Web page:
The home also comes with at least five televisions, including a 75-inch TV in the family room that can descend from above a fireplace for ease of viewing from a sofa — or be rotated to face the kitchen, which has five ovens.

There’s 6,700 square feet under air, and 10,000 square feet total, if you include the loggias and balconies. A second-story patio off the master bedroom, plus a guest house, complete the property.

Hedge fund executives seems to like the idea of a tech-savvy home. “High-tech property is the future of Palm Beach County,” said David Goodboy, founder of the Palm Beach Hedge Fund Association, which is holding a private networking event on April 26 at the home.

But not everyone is convinced this part of West Palm Beach can support this kind of house at that kind of price.

“No. Not on the west side of the Intracoastal,” said real estate broker and investor Jonathan Gladstone.  “West Palm Beach is West Palm Beach.”

Gladstone knows this part of the city well. He purchased an El Cid home for $550,000, then spent $275,000 improving it. It’s now listed for sale for $899,000. Gladstone said there also are plenty of “amazing” homes for sale along Flagler Drive in the $2 million-$4 million range.

Minkoff acknowledged the Bendat home is “definitely an experiment.” But he noted there’s a limited supply of inventory on Palm Beach, and even fewer available lots in the family-oriented north end of the island. Lots on the water are even harder to find.

After all, “Where else are you going to go if you want to buy something on the water?” asked real estate broker Rebel Cook, who thinks the bet will pay off. “You go where the water is, and that’s the Intracoastal,” said Cook, leader of the Economic Forum, a business group.

Bendat said he’s so optimistic, he’s about to commence construction on his next property, a vacant corner lot at 6717 S. Flagler Drive, where Forest Hill Boulevard meets the water.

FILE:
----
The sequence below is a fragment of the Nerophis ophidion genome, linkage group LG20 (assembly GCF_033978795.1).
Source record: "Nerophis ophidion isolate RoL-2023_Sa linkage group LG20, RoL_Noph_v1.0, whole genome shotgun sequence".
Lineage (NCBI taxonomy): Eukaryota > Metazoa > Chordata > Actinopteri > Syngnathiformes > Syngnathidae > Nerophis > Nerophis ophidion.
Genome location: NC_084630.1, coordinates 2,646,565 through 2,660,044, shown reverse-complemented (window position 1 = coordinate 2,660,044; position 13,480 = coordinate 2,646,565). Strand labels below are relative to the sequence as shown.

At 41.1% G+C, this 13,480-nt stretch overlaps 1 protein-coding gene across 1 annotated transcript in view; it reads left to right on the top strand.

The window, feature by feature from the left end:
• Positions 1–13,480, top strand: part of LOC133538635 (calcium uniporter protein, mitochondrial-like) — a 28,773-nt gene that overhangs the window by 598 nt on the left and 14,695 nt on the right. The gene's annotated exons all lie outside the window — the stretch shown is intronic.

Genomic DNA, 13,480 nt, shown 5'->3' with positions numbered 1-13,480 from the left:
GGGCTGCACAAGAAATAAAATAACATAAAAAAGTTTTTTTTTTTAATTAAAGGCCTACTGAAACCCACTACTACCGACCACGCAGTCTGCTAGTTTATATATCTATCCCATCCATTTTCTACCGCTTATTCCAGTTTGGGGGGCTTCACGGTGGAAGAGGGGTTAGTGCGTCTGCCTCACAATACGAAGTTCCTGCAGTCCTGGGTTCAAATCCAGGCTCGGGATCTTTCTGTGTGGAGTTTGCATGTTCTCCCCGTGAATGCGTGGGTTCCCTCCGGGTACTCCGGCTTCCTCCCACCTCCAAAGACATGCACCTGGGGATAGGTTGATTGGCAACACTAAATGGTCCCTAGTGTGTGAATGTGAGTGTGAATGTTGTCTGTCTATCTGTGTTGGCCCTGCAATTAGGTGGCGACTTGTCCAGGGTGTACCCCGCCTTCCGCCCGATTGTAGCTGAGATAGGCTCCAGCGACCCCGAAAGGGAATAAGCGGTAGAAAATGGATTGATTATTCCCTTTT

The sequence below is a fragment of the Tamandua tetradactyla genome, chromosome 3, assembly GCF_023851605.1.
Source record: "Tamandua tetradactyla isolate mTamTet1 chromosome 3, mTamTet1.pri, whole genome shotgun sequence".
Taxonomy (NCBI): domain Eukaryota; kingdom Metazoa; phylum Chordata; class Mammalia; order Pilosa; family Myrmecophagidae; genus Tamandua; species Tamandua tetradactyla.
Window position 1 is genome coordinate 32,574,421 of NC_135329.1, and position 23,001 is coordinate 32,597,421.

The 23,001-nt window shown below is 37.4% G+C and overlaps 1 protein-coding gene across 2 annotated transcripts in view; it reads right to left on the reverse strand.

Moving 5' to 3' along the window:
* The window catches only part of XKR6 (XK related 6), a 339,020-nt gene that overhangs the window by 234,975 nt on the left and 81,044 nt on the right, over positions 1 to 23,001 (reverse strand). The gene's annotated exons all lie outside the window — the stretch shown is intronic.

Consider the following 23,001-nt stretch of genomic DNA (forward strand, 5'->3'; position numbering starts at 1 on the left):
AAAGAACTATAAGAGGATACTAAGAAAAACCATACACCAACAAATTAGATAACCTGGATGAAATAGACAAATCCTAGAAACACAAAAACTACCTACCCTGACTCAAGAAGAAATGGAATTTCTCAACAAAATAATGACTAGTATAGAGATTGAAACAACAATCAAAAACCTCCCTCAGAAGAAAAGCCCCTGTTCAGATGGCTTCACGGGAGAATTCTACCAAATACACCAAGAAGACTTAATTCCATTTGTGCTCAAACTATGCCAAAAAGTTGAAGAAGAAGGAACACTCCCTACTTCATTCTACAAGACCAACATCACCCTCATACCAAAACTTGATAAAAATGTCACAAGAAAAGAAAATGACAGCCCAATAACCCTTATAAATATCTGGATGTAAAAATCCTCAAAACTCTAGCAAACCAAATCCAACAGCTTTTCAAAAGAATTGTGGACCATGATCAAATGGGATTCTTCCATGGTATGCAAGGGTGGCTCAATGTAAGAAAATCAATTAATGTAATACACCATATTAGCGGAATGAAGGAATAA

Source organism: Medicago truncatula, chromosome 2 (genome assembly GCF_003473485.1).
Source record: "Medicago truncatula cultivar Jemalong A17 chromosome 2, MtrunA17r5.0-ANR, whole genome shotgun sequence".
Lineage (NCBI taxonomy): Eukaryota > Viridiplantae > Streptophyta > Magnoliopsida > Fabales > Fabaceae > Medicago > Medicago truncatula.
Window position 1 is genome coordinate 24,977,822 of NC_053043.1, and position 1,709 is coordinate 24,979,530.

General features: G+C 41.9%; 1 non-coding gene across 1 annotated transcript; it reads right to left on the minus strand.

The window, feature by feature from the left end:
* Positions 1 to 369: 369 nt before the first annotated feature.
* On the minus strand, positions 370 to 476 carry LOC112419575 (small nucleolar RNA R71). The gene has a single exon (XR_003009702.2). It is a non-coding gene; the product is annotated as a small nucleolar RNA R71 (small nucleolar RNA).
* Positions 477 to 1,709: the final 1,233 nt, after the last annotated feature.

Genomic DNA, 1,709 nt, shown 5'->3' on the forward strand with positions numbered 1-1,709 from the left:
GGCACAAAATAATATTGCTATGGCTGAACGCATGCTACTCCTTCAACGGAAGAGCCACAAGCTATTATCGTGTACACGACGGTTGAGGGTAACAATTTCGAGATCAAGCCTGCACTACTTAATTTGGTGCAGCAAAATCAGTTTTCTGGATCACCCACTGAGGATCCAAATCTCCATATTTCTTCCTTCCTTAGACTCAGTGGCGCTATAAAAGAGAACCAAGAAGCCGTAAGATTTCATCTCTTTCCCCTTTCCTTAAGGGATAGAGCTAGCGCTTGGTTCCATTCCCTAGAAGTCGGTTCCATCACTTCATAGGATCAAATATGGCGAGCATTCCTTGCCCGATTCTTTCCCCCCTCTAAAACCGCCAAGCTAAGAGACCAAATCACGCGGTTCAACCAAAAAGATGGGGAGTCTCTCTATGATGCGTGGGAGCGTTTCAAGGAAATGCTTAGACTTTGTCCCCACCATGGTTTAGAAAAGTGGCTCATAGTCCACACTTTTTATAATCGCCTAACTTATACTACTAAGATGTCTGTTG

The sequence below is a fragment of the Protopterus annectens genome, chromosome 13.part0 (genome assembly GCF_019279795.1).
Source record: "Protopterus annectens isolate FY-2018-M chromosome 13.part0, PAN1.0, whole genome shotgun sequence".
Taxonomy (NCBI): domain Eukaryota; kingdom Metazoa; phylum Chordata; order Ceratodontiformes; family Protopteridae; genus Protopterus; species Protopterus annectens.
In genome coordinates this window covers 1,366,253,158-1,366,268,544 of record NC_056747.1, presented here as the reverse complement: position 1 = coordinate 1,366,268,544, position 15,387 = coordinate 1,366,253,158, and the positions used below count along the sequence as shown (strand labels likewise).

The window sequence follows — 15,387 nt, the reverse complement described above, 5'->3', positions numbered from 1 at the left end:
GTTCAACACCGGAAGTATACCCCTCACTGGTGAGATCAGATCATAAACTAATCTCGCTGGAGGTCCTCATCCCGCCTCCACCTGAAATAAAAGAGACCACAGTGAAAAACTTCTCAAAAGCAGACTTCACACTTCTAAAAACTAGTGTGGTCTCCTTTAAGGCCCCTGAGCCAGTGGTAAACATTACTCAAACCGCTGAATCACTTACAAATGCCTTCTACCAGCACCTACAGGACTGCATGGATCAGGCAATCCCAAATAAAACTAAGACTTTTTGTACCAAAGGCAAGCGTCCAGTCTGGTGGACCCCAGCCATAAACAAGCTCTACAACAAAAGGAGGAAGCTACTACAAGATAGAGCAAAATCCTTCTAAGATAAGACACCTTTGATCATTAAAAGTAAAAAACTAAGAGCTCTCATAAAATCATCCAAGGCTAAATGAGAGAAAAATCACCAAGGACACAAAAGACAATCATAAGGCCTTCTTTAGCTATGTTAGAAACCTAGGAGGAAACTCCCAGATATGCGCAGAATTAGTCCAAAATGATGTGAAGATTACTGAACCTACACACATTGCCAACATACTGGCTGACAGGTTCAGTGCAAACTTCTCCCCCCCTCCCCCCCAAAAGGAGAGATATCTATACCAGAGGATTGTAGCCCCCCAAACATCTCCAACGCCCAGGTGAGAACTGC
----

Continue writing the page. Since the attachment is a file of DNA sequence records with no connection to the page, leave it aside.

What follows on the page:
That home, which will be ultra-modern, could be priced as high as $15 million, he said.

Reader Comments ...

Next Up in

Sears files for Chapter 11 bankruptcy protection
Sears files for Chapter 11 bankruptcy protection

Sears Holdings has filed for Chapter 11 bankruptcy protection in White Plains, New York, multiple news outlets are reporting. The iconic company, which owns Sears and Kmart, said early Monday that it will shutter 142 of its stores “near the end of the year” in addition to 46 closures announced this summer. A list of the affected locations...
Monday Meeting: Jaime Estremera-Fitzgerald wants us to age in place
Monday Meeting: Jaime Estremera-Fitzgerald wants us to age in place

Jaime Estremera-Fitzgerald wants you to enjoy a long and happy retirement — in your home. His mission as CEO of the local Area Agency on Aging is to further the opportunity for that to happen. He points out that Florida leads the nation in the percentage of residents who are 60 and older. In fact, a University of Florida study calls Florida &ldquo...
Even after covenants expire, HOA may be able to collect assessments

To start this week, and in the continuing story surrounding the application of term limits pursuant to the Condominium Act, the Division of Condominiums has issued a declaratory statement advising a condominium in Marco Island that “if at the next scheduled election the current board member has served on the board for eight consecutive years...
Whole lotta love for Whole Foods — but will chain come to Boynton Beach?
Whole lotta love for Whole Foods — but will chain come to Boynton Beach?

A choice piece of land near Boynton Beach could soon become the site of a new grocery store. Will it be Whole Foods Market ? Owner 13th Floor Investments , a Miami-based firm, isn’t saying, for now. But residents near the property at the northeast corner of Boynton Beach...
Hurricane Michael’s estimated losses range up to $8 billion
Hurricane Michael’s estimated losses range up to $8 billion

The full extent of Hurricane Michael’s destruction will not become apparent for some time, but early industry estimates put insured damage as high as $8 billion — below the $10.5 billion in Florida losses incurred from last year’s Hurricane Irma, though no less harmful and devastating to those in its path. Insured losses will reach...
More Stories